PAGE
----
Seminar @ Oxford Univerisity

I gave a talk on “Embracing Low Inertia in Power System Frequency Control: A Dynamic Droop Approach” at Oxford Univerisity (Host: Antonis Papachristodoulou). Related publications include [1, 2, 3]

[1] [doi] F. Paganini and E. Mallada, “Global analysis of synchronization performance for power systems: bridging the theory-practice gap,” IEEE Transactions on Automatic Control, vol. 67, iss. 7, pp. 3007-3022, 2020.
[Bibtex] [Abstract] [Download PDF]

The issue of synchronization in the power grid is receiving renewed attention, as new energy sources with different dynamics enter the picture. Global metrics have been proposed to evaluate performance, and analyzed under highly simplified assumptions. In this paper we extend this approach to more realistic network scenarios, and more closely connect it with metrics used in power engineering practice. In particular, our analysis covers networks with generators of heterogeneous ratings and richer dynamic models of machines. Under a suitable proportionality assumption in the parameters, we show that the step response of bus frequencies can be decomposed in two components. The first component is a system-wide frequency that captures the aggregate grid behavior, and the residual component represents the individual bus frequency deviations from the aggregate. Using this decomposition, we define –and compute in closed form– several metrics that capture dynamic behaviors that are of relevance for power engineers. In particular, using the system frequency, we define industry-style metrics (Nadir, RoCoF) that are evaluated through a representative machine. We further use the norm of the residual component to define a synchronization cost that can appropriately quantify inter-area oscillations. Finally, we employ robustness analysis tools to evaluate deviations from our proportionality assumption. We show that the system frequency still captures the grid steady-state deviation, and becomes an accurate reduced-order model of the grid as the network connectivity grows. Simulation studies with practically relevant data are included to validate the theory and further illustrate the impact of network structure and parameters on synchronization. Our analysis gives conclusions of practical interest, sometimes challenging the conventional wisdom in the field.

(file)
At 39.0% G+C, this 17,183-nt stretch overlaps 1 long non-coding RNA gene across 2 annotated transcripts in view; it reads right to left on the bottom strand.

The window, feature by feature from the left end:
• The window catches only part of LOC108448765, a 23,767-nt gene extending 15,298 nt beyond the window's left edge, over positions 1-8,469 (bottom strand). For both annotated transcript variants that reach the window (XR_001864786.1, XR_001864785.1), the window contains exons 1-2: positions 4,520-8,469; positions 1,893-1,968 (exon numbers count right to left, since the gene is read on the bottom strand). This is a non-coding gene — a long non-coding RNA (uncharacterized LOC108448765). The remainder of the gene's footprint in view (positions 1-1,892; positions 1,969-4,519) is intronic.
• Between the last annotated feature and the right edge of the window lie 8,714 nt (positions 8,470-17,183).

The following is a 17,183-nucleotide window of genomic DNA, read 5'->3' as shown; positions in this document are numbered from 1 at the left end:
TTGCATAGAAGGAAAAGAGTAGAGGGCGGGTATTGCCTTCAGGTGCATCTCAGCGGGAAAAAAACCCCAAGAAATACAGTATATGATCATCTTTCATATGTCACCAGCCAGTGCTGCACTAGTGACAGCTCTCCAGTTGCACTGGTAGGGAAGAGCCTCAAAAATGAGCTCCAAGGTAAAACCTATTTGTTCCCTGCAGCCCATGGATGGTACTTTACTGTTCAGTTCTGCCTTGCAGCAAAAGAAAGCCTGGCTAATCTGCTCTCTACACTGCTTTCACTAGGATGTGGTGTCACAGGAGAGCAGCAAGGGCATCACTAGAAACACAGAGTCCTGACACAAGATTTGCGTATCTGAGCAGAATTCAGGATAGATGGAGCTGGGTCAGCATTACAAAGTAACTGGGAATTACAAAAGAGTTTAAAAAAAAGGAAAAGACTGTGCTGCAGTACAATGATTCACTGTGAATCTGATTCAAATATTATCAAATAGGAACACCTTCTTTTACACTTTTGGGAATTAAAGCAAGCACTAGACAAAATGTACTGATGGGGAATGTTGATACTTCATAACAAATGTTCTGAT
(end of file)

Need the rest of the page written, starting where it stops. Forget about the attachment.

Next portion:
@article{pm2020tac,